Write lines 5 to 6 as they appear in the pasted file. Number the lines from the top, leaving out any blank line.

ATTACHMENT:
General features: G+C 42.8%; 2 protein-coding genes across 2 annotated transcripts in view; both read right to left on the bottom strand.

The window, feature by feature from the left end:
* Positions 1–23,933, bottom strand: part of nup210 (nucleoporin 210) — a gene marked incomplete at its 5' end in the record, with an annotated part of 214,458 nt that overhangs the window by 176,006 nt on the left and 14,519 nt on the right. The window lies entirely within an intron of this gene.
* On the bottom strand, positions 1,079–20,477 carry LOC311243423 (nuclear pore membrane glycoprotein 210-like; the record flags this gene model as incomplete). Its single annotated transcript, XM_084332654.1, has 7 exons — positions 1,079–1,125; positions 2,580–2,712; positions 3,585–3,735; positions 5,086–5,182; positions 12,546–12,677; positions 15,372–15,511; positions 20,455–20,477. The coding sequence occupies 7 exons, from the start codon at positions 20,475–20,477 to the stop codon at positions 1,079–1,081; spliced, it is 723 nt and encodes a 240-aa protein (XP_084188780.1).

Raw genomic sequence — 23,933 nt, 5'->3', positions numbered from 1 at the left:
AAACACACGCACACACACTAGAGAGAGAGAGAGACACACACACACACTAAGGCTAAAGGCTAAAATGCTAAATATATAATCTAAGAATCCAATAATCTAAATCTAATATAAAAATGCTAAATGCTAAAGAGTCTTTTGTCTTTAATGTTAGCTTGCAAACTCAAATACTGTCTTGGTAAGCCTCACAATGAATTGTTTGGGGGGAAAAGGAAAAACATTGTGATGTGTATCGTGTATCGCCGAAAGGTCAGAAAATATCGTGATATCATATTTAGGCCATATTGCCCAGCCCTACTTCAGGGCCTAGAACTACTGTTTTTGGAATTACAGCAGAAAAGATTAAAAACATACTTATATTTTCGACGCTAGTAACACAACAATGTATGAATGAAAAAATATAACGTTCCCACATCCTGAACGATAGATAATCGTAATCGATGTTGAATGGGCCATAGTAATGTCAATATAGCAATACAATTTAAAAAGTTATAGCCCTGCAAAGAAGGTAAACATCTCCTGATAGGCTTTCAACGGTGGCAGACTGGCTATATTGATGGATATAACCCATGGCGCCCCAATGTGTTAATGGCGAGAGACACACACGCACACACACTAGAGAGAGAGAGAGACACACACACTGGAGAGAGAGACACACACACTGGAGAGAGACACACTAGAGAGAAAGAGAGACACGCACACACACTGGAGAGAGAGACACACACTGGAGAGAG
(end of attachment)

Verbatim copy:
Raw genomic sequence — 23,933 nt, 5'->3', positions numbered from 1 at the left:
AAACACACGCACACACACTAGAGAGAGAGAGAGACACACACACACACTAAGGCTAAAGGCTAAAATGCTAAATATATAATCTAAGAATCCAATAATCTAAATCTAATATAAAAATGCTAAATGCTAAAGAGTCTTTTGTCTTTAATGTTAGCTTGCAAACTCAAATACTGTCTTGGTAAGCCTCACAATGAATTGTTTGGGGGGAAAAGGAAAAACATTGTGATGTGTATCGTGTATCGCCGAAAGGTCAGAAAATATCGTGATATCATATTTAGGCCATATTGCCCAGCCCTACTTCAGGGCCTAGAACTACTGTTTTTGGAATTACAGCAGAAAAGATTAAAAACATACTTATATTTTCGACGCTAGTAACACAACAATGTATGAATGAAAAAATATAACGTTCCCACATCCTGAACGATAGATAATCGTAATCGATGTTGAATGGGCCATAGTAATGTCAATATAGCAATACAATTTAAAAAGTTATAGCCCTGCAAAGAAGGTAAACATCTCCTGATAGGCTTTCAACGGTGGCAGACTGGCTATATTGATGGATATAACCCATGGCGCCCCAATGTGTTAATGGCGAGAGACACACACGCACACACACTAGAGAGAGAGAGAGACACACACACTGGAGAGAGAGACACACACACTGGAGAGAGACACACTAGAGAGAAAGAGAGACACGCACACACACTGGAGAGAGAGACACACACTGGAGAGAG